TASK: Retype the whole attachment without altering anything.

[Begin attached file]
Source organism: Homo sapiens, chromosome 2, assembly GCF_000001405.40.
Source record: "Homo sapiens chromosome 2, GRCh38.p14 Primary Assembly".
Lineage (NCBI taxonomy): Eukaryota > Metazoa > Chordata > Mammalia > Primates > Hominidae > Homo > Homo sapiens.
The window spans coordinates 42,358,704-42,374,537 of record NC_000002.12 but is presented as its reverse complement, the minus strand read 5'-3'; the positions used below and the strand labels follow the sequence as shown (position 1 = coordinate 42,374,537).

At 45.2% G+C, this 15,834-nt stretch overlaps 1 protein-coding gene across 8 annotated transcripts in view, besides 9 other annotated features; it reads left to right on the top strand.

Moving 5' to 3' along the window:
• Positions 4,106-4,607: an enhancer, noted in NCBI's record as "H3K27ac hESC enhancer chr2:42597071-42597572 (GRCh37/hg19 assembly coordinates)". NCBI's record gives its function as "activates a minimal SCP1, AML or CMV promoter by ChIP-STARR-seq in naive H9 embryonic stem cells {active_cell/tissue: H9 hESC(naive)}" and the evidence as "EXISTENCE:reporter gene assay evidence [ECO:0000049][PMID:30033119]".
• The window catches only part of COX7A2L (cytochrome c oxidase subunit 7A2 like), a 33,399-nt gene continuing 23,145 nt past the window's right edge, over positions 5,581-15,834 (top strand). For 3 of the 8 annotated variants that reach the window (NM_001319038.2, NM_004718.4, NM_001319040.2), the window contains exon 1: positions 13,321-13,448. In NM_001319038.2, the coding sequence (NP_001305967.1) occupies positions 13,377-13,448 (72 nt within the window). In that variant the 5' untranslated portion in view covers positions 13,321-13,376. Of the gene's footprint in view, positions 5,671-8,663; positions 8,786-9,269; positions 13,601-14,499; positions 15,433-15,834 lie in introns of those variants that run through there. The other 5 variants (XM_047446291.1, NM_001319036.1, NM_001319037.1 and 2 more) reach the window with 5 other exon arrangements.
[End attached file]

Source organism: Homo sapiens, chromosome 2, assembly GCF_000001405.40.
Source record: "Homo sapiens chromosome 2, GRCh38.p14 Primary Assembly".
Lineage (NCBI taxonomy): Eukaryota > Metazoa > Chordata > Mammalia > Primates > Hominidae > Homo > Homo sapiens.
The window spans coordinates 42,358,704-42,374,537 of record NC_000002.12 but is presented as its reverse complement, the minus strand read 5'-3'; the positions used below and the strand labels follow the sequence as shown (position 1 = coordinate 42,374,537).

At 45.2% G+C, this 15,834-nt stretch overlaps 1 protein-coding gene across 8 annotated transcripts in view, besides 9 other annotated features; it reads left to right on the top strand.

Moving 5' to 3' along the window:
• Positions 4,106-4,607: an enhancer, noted in NCBI's record as "H3K27ac hESC enhancer chr2:42597071-42597572 (GRCh37/hg19 assembly coordinates)". NCBI's record gives its function as "activates a minimal SCP1, AML or CMV promoter by ChIP-STARR-seq in naive H9 embryonic stem cells {active_cell/tissue: H9 hESC(naive)}" and the evidence as "EXISTENCE:reporter gene assay evidence [ECO:0000049][PMID:30033119]".
• The window catches only part of COX7A2L (cytochrome c oxidase subunit 7A2 like), a 33,399-nt gene continuing 23,145 nt past the window's right edge, over positions 5,581-15,834 (top strand). For 3 of the 8 annotated variants that reach the window (NM_001319038.2, NM_004718.4, NM_001319040.2), the window contains exon 1: positions 13,321-13,448. In NM_001319038.2, the coding sequence (NP_001305967.1) occupies positions 13,377-13,448 (72 nt within the window). In that variant the 5' untranslated portion in view covers positions 13,321-13,376. Of the gene's footprint in view, positions 5,671-8,663; positions 8,786-9,269; positions 13,601-14,499; positions 15,433-15,834 lie in introns of those variants that run through there. The other 5 variants (XM_047446291.1, NM_001319036.1, NM_001319037.1 and 2 more) reach the window with 5 other exon arrangements.